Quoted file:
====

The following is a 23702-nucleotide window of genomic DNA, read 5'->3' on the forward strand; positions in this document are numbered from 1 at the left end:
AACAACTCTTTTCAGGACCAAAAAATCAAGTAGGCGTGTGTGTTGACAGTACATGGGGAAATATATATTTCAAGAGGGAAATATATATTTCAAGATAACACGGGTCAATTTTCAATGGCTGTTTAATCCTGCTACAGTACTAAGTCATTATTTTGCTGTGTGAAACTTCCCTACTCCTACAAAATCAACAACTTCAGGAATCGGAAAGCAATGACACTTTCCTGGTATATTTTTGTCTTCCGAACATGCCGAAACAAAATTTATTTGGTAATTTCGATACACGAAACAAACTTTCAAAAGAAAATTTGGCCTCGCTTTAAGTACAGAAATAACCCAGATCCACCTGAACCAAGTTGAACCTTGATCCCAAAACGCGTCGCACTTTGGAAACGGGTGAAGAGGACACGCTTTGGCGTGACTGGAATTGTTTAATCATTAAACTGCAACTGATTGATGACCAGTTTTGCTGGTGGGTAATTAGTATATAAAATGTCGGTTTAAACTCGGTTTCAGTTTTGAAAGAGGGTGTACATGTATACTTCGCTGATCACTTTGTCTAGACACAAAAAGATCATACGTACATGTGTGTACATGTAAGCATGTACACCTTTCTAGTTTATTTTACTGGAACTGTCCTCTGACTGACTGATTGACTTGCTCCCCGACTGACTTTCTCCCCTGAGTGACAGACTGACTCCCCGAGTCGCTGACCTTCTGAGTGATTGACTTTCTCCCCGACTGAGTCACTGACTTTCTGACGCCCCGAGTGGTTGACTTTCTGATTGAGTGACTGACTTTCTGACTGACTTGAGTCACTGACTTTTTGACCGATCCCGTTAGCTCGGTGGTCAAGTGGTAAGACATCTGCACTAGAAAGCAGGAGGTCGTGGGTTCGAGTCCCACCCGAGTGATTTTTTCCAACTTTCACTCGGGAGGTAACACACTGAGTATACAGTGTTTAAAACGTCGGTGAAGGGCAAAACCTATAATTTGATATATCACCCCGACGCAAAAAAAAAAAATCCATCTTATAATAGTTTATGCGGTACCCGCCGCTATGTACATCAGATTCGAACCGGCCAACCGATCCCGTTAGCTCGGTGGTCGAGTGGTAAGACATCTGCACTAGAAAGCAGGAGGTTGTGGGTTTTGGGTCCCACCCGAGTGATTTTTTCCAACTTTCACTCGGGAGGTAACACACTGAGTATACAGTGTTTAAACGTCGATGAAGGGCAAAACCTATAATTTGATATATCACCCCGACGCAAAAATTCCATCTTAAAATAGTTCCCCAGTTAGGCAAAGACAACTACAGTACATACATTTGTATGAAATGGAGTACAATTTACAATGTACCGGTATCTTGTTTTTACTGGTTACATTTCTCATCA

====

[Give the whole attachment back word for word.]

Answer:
The following is a 23702-nucleotide window of genomic DNA, read 5'->3' on the forward strand; positions in this document are numbered from 1 at the left end:
AACAACTCTTTTCAGGACCAAAAAATCAAGTAGGCGTGTGTGTTGACAGTACATGGGGAAATATATATTTCAAGAGGGAAATATATATTTCAAGATAACACGGGTCAATTTTCAATGGCTGTTTAATCCTGCTACAGTACTAAGTCATTATTTTGCTGTGTGAAACTTCCCTACTCCTACAAAATCAACAACTTCAGGAATCGGAAAGCAATGACACTTTCCTGGTATATTTTTGTCTTCCGAACATGCCGAAACAAAATTTATTTGGTAATTTCGATACACGAAACAAACTTTCAAAAGAAAATTTGGCCTCGCTTTAAGTACAGAAATAACCCAGATCCACCTGAACCAAGTTGAACCTTGATCCCAAAACGCGTCGCACTTTGGAAACGGGTGAAGAGGACACGCTTTGGCGTGACTGGAATTGTTTAATCATTAAACTGCAACTGATTGATGACCAGTTTTGCTGGTGGGTAATTAGTATATAAAATGTCGGTTTAAACTCGGTTTCAGTTTTGAAAGAGGGTGTACATGTATACTTCGCTGATCACTTTGTCTAGACACAAAAAGATCATACGTACATGTGTGTACATGTAAGCATGTACACCTTTCTAGTTTATTTTACTGGAACTGTCCTCTGACTGACTGATTGACTTGCTCCCCGACTGACTTTCTCCCCTGAGTGACAGACTGACTCCCCGAGTCGCTGACCTTCTGAGTGATTGACTTTCTCCCCGACTGAGTCACTGACTTTCTGACGCCCCGAGTGGTTGACTTTCTGATTGAGTGACTGACTTTCTGACTGACTTGAGTCACTGACTTTTTGACCGATCCCGTTAGCTCGGTGGTCAAGTGGTAAGACATCTGCACTAGAAAGCAGGAGGTCGTGGGTTCGAGTCCCACCCGAGTGATTTTTTCCAACTTTCACTCGGGAGGTAACACACTGAGTATACAGTGTTTAAAACGTCGGTGAAGGGCAAAACCTATAATTTGATATATCACCCCGACGCAAAAAAAAAAAATCCATCTTATAATAGTTTATGCGGTACCCGCCGCTATGTACATCAGATTCGAACCGGCCAACCGATCCCGTTAGCTCGGTGGTCGAGTGGTAAGACATCTGCACTAGAAAGCAGGAGGTTGTGGGTTTTGGGTCCCACCCGAGTGATTTTTTCCAACTTTCACTCGGGAGGTAACACACTGAGTATACAGTGTTTAAACGTCGATGAAGGGCAAAACCTATAATTTGATATATCACCCCGACGCAAAAATTCCATCTTAAAATAGTTCCCCAGTTAGGCAAAGACAACTACAGTACATACATTTGTATGAAATGGAGTACAATTTACAATGTACCGGTATCTTGTTTTTACTGGTTACATTTCTCATCA